When you are Afraid of Home

It was stunning for me to realize that I had no anxiety the entire time I was away at the Festival of Faith & Writing. The thought of returning home brought the familiar burning in my chest — so unwelcome.  I do not want to accept its presence. And just for a minute I know that I must drill down and try to find the truth there, asking myself Can I figure out why I am afraid of coming home?

There was a small sense in which this place, this moment wasn’t real.

Just as I lament to myself (a regular foible  of mine, to be sure) that I didn’t have any real relationships here at the festival, another part of me knows that it was quite wonderful to wander anonymously.  Soaking in wisdom and not be expected to say anything. I didn’t have to be wise or special in any way. I could many times, for hours on end, not utter a single word to another human being; which I found was peaceful, even liberating. (Not speaking except perhaps to an infrequent stranger in a seminar, so that I wouldn’t come off a weirdo.)

But mostly, I was silent. 

I wasn’t even writing this week. My head was going, of course. Especially my dreams which were full of thoughts, words, conjectures and I would wake every morning with all that magical and perplexing jumble.  Words.  Ideas.  Inspiration came unbidden, naturally, because of all the incredible people and ideas surrounding. And then it would drift away as my mind became clear and the caffeine settled into my veins.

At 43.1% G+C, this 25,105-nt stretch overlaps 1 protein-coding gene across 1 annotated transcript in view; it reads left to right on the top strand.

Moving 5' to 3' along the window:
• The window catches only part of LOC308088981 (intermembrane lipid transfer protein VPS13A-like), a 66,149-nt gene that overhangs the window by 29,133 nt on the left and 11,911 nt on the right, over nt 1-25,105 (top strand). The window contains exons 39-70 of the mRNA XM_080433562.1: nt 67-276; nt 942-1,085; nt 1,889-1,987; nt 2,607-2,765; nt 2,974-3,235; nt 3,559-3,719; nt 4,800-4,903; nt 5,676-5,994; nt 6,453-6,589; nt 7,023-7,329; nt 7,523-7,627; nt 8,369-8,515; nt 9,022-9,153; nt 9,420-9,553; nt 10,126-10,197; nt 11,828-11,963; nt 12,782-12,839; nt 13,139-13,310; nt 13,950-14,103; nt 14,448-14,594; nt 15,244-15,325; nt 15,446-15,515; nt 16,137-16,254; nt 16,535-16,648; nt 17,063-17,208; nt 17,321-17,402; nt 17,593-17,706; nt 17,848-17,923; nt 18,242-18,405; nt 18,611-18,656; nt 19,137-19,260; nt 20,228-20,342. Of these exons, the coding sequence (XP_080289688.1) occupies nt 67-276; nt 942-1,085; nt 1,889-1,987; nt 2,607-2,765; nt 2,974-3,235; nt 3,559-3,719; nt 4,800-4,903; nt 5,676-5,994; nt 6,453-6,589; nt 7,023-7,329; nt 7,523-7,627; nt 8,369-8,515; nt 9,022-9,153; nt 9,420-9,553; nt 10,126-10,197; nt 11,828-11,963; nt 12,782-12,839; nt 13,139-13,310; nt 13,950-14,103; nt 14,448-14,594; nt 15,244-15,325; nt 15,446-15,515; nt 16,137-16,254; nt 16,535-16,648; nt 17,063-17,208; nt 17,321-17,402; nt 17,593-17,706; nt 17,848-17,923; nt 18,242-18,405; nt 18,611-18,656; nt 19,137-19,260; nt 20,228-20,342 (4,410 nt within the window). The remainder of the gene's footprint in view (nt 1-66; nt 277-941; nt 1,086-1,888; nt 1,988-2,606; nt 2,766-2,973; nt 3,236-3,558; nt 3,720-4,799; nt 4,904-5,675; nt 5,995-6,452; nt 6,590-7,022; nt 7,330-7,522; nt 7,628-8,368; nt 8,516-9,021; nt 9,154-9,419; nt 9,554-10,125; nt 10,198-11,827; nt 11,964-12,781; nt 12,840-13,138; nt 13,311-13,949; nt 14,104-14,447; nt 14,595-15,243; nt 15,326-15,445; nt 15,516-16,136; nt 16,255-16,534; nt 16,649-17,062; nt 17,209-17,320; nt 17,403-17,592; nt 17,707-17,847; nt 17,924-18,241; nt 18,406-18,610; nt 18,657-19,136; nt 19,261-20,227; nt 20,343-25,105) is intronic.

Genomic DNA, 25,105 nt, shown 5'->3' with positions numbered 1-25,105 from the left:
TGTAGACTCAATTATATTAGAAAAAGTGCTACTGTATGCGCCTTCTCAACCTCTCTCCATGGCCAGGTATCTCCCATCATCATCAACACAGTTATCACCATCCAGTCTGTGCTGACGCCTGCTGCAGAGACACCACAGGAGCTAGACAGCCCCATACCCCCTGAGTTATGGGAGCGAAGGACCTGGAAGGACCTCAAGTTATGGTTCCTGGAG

And then, we return home  and there it is. The fear.

Here it is.  I didn’t have the sense this week that God is disappointed in me. It was gone – that feeling that is always hovering in and around me that I’m not measuring up. The legacy of a childhood gone awry, the anger and disappointment of my human father killing joy.

Where did it go and why did it have to return?  Drilling down, still further, to that little place where I feel God’s displeasure.  I have a hunch this is not of God or from God at all.

I was having this amazing conversation at dinner with Tom. He expressed his belief that most American Christians have this lover relationship with God, I knew that I don’t. I have a disappointed-with-me-and-angry-at-me-parent type of relationship with God.

I think I know God. Fact is I hardly know God. If he is even knowable fully in a human lifetime, I sure doubt it.  And God knows everything about me. And God is very much not disappointed with me. In fact he’s thrilled. He made me to be a creative, a thinker, a deeply passionate, mostly introverted whittler of words and pictures.

And God likes me – generally.

Of course I’m am still an ugly sinner. Deeply aware of my spiritual lack. Needing a Holy filling daily, even moment by moment.  Needing a Holy shaping, a changing by the beautiful Potter who is creating something beautiful out of the pieces and parts of my little life.

No, he’s not disappointed and there it is, that’s the source of my anxiety. That’s the place that I must return to work on, over and over, and again, even as I perfect this craft of writing it is the being that matters most. I must always, and frequently, sit with him and allow the Holy One to perfect me.

It’s a homecoming I am unused to — this beautiful welcome he is offering.  It is so good to know that I am home.

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